Republican Governor Scott Walker of Wisconsin abruptly pulled out of the 2016 U.S. presidential race on Monday, doomed by a lightning-quick collapse from serious contender to a candidate struggling to raise money and his profile.
Walker, reading a statement in the Wisconsin capital of Madison, decried the negative tone of the Republican campaign in remarks seemingly directed at New York billionaire Donald Trump.
He called on some of his rivals for the Republican nomination to join him in exiting the race to give voters a chance to rally around a front-runner that can win the November 2016 presidential election.
Walker harked back to the late Republican President Ronald Reagan as a model for the party because "he was an optimist."
"Sadly the debate taking place in the Republican Party today is not focused on that optimistic view of America. Instead it has drifted into personal attacks," he said.
"In the end I believe that the voters want to be for something and not against someone. Instead of talking about how bad things are, we want to hear how they can make them better for everyone. We need to get back to the basics of our party," he said.
Walker's fall was dramatic and swift. He electrified conservatives in Iowa in January by promoting his record in Wisconsin of having beaten back public unions and survived a recall election.
When he officially announced his campaign in early July, he was among the leaders for the Republican nomination. But the 47-year-old governor quickly struggled on the campaign trail despite a strong conservative record and a warm personal story as a Harley motorcycle aficionado.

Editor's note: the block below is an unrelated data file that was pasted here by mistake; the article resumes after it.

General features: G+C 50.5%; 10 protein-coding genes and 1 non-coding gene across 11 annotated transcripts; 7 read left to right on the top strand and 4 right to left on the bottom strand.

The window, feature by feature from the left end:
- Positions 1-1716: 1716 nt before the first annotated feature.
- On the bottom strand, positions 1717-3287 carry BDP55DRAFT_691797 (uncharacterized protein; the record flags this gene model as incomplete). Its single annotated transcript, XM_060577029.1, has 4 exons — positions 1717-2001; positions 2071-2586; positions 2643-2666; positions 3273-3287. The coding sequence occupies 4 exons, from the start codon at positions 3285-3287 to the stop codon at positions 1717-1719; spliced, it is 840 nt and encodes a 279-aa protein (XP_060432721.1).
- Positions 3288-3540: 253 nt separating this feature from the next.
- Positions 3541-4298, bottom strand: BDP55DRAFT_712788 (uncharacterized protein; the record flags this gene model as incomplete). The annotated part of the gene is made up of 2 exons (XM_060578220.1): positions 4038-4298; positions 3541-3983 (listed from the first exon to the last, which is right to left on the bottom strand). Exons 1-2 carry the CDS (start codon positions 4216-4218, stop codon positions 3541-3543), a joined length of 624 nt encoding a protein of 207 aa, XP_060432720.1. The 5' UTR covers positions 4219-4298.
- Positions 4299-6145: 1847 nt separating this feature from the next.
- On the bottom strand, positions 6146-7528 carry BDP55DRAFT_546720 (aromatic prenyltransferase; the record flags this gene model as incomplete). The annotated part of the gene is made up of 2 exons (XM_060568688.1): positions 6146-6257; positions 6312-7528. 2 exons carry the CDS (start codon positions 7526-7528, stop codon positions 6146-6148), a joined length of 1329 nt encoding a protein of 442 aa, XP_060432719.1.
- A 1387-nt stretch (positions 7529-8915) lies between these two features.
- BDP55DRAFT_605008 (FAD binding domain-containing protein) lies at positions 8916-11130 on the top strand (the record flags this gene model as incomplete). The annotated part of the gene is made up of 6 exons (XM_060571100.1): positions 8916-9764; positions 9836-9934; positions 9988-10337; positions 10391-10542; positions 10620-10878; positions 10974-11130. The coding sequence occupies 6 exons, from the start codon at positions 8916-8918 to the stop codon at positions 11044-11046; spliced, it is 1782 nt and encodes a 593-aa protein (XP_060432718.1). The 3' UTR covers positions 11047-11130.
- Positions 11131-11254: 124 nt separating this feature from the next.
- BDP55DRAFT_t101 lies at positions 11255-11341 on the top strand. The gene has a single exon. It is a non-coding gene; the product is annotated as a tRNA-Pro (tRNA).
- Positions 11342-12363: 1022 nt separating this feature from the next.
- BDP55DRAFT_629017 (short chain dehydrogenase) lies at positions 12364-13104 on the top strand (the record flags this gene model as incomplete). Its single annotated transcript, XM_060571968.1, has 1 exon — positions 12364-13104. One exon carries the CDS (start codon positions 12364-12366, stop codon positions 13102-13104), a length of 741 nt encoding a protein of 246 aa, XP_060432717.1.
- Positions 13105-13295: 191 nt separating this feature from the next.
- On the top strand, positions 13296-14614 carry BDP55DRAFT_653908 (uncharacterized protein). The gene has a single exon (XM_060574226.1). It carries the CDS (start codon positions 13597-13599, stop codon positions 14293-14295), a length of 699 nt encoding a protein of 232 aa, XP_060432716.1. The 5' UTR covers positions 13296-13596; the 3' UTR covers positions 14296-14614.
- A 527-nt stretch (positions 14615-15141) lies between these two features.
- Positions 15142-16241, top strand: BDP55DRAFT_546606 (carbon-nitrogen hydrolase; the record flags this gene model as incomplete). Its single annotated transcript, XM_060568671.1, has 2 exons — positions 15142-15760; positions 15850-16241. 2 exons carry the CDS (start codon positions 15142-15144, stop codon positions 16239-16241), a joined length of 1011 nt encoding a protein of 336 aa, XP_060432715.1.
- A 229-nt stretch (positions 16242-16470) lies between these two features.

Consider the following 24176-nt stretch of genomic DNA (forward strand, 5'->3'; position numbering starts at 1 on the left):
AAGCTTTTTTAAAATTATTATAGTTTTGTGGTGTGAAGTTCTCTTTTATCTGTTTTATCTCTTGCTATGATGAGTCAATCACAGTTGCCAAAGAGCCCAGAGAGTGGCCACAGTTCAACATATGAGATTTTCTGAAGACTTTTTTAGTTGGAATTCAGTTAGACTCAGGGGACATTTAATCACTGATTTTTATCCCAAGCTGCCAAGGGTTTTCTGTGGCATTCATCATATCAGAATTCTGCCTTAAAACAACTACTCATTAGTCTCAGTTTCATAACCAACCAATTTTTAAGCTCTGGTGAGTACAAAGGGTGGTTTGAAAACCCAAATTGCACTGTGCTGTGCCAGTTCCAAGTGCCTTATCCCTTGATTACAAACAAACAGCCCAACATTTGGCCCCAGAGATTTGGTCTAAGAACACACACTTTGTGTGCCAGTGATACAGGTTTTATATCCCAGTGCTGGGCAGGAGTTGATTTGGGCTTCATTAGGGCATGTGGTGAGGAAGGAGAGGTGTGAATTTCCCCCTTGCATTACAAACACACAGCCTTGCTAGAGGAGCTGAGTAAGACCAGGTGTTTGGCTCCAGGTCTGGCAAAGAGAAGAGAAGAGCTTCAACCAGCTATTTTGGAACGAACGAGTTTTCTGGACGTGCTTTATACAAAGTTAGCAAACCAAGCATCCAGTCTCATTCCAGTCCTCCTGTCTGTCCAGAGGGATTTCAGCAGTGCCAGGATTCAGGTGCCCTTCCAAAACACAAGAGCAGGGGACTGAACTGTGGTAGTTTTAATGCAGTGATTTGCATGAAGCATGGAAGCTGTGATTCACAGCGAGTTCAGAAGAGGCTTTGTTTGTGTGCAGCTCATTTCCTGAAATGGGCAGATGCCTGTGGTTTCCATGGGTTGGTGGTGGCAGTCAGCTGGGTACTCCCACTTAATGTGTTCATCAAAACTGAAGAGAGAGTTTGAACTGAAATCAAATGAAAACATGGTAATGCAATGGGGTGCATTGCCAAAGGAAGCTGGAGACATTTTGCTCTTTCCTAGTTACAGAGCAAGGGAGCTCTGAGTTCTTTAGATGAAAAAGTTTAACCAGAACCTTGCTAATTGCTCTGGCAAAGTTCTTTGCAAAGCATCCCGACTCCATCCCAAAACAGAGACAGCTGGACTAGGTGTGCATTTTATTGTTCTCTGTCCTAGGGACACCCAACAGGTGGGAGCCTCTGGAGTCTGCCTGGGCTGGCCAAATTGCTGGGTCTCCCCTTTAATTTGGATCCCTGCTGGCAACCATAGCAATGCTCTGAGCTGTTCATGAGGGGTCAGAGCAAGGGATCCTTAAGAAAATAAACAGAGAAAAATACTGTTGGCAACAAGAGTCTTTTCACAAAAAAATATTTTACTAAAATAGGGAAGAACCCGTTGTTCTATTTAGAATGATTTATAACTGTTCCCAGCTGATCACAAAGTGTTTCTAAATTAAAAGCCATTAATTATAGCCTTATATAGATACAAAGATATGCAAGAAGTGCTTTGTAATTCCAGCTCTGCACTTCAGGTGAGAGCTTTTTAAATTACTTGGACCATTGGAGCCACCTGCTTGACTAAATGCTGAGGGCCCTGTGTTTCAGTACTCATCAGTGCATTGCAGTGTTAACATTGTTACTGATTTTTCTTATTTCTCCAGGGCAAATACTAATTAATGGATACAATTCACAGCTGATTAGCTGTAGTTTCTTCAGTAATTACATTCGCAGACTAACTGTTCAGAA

Walker's lack of experience on the national stage was apparent. He gave shifting answers to questions about illegal immigration and once suggested a wall between the United States and close ally Canada might be in order, in an apparent effort to double down on rivals' calls for a wall on the Mexican border.
He did not do much to reassure supporters with lackluster performances in the first two Republican presidential debates.
Walker's struggle for traction, combined with the rise of Trump, took its toll. A CNN/ORC poll released on Sunday gave him less than 1 percent support among Republican voters. In a recent Reuters/Ipsos poll of the Republican field, he received 3 percent of support.
In an initial sign of trouble, Walker last week canceled events in California and Michigan to concentrate on Iowa, the key early voting state that shares a border with Wisconsin.
In recent days, he had vowed to focus solely on Iowa.
Walker will be the second Republican to drop out of the race. He follows former Texas Governor Rick Perry, who dropped out on Sept. 11.